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Syrian refugees strive to avoid the nightmare of food insecurity in Lebanon

Lebanon's economic meltdown is increasing food insecurity for hundreds of thousands of Syrian refugees.

11 June 2020

BEIRUT- For the last six years, Intesar Kallaa, a 35-year-old woman from East Ghouta has been helping other Syrian refugees cope with their situation in Lebanon. But last March, when the country went into lockdown to contain the COVID-19 pandemic, she felt despair had reached unseen levels.  “The situation was really bad, people didn’t even have bread,” she told Syria Direct.  

The aid of international organizations and local NGOs fell short, so Intesar reached out to her Syrian friends in Europe and they wired her enough money to distribute pasta, sugar and tahini to a hundred families in the Beqaa Valley (eastern Lebanon) during Ramadan.  “People need more, but we can’t do more,” Intesar said sadly.

The economic impact of COVID-19 in Lebanon seems to be the nail in the coffin for a country that in 2020 expects to see poverty rates surge to 45 percent and extreme poverty rates reach 22 percent, according to World Bank estimates. Food insecurity looms in Lebanon and Syrian refugees are being hit hard.

A spike in food insecurity levels

In 2019, 55 percent of the estimated 1.5 million Syrian refugees in Lebanon fell below the Survival Minimum Expenditure Basket (SMEB), that is, they lived on less than $2.9 per person daily. But the economic deterioration in 2020 has quickly made these figures obsolete. The Country Director of the UN World Food Program (WFP), Abdallah Alwardat told Syria Direct that currently 80 percent of Syrian refugees —1.2 million— survive on less than $2.9 per day.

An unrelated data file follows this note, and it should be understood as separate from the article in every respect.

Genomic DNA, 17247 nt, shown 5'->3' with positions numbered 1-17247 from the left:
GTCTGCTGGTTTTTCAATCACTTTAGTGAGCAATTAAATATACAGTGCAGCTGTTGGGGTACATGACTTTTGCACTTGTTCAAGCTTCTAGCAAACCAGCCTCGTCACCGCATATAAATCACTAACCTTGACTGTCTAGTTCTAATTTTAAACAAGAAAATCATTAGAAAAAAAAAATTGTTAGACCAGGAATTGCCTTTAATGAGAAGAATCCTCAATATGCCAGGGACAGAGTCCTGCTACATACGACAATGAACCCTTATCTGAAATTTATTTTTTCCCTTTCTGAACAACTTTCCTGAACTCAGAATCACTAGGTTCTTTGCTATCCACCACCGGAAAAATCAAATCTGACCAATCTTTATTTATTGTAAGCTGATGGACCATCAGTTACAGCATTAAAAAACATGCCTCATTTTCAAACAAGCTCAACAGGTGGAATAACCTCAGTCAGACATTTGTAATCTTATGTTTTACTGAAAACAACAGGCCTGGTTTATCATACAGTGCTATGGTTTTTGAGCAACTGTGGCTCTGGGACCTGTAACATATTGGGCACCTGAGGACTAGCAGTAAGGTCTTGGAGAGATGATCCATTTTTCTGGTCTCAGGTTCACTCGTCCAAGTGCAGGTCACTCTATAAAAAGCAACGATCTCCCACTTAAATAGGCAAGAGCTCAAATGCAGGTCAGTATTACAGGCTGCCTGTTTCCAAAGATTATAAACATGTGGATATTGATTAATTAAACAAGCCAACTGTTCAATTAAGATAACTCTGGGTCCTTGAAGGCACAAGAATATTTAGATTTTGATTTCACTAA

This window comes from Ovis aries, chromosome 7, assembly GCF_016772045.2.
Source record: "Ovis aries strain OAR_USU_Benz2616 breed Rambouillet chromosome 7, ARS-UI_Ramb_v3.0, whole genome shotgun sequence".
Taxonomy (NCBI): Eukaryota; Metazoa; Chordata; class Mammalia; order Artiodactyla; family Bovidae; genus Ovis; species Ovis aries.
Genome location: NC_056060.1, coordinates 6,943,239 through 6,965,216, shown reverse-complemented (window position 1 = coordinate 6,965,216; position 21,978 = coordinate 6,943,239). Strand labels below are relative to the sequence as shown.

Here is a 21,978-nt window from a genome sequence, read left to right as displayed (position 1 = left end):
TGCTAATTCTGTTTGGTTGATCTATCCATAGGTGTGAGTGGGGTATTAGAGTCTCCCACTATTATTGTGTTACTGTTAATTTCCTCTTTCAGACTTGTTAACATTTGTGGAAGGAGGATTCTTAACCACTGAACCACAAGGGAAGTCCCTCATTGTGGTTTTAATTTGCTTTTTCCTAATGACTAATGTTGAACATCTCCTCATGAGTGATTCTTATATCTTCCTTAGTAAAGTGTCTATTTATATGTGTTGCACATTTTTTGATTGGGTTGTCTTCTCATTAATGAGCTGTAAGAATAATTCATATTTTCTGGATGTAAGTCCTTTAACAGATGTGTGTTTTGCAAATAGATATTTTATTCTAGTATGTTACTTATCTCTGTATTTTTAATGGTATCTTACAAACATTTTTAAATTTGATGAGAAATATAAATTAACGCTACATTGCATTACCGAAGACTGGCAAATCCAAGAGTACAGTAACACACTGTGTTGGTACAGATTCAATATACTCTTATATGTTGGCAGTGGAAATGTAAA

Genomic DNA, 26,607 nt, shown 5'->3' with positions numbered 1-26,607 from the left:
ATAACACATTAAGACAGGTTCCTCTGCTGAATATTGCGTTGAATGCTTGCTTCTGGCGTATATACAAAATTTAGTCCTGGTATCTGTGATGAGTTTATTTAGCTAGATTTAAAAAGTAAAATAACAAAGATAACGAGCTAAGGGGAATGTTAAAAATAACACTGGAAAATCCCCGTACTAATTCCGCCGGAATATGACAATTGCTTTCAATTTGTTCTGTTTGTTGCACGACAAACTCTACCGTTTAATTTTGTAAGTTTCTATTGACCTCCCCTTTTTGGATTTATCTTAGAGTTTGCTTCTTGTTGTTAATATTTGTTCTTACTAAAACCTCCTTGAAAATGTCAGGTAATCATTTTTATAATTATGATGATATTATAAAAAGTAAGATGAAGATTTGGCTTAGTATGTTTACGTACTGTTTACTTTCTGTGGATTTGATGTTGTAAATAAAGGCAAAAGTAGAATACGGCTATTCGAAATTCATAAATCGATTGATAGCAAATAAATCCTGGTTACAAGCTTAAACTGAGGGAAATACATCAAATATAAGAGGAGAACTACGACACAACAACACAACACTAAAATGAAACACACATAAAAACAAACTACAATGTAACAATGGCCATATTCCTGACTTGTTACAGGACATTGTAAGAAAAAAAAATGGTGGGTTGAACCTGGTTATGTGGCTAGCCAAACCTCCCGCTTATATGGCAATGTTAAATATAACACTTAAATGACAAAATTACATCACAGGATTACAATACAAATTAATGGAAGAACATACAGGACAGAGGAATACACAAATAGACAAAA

The WFP reaches 750,000 Syrian refugees monthly mainly through the food e-card ($27 per person) or the multipurpose cash e-card ($175 per household), but more than 350,000 Syrians that live below the SMEB are not being reached, Alwardat added. This has pushed many to adopt coping strategies like reducing health expenses, borrowing money or withdrawing children from school. “If they had been eating meat twice per month, now they would not eat meat even once and they skip meals,” the WFP official warned. 

Due to the closure of schools under COVID-19 restrictions, the WFP school snack program targeting 34,000 vulnerable Syrian and Lebanese students was put on hold, but Alwardat said in June they will start delivering in-kind food parcels to the families of these students.

Between September 2019 and April 2020, the price of the eight basic food items used to calculate the SMEB rose 56 percent according to Alwardat. In an effort to catch up with the rising levels of inflation, WFP adjusted the amount of their food assistance; from 40,000 Lebanese Pound (LBP) to 50,000 LBP in April, while it will reach 60,000 LBP in June (around $40 at the official rate and $15 at the parallel market rate).

Further, as a result of the economic impact of COVID-19, 60 percent of Syrian refugees have been laid-off and those still working have seen a reduction in wages from an average of 365,000 LBP (around $92 at the parallel market rate) to 77,000 LBP (around $20), according to a recent International Labour Organization study. The study showed that “income in March 2020 decreased by more than two-thirds for both Lebanese and Syrian respondents compared to their average monthly income in the previous 12 months.”

In Lebanon, the middle class is evaporating. Those earning salaries in Lebanese pound (lira) have seen their purchase power plummet as the national currency has reached 4,800 in the parallel market – while the official exchange rate per dollar is 1,505 LBP.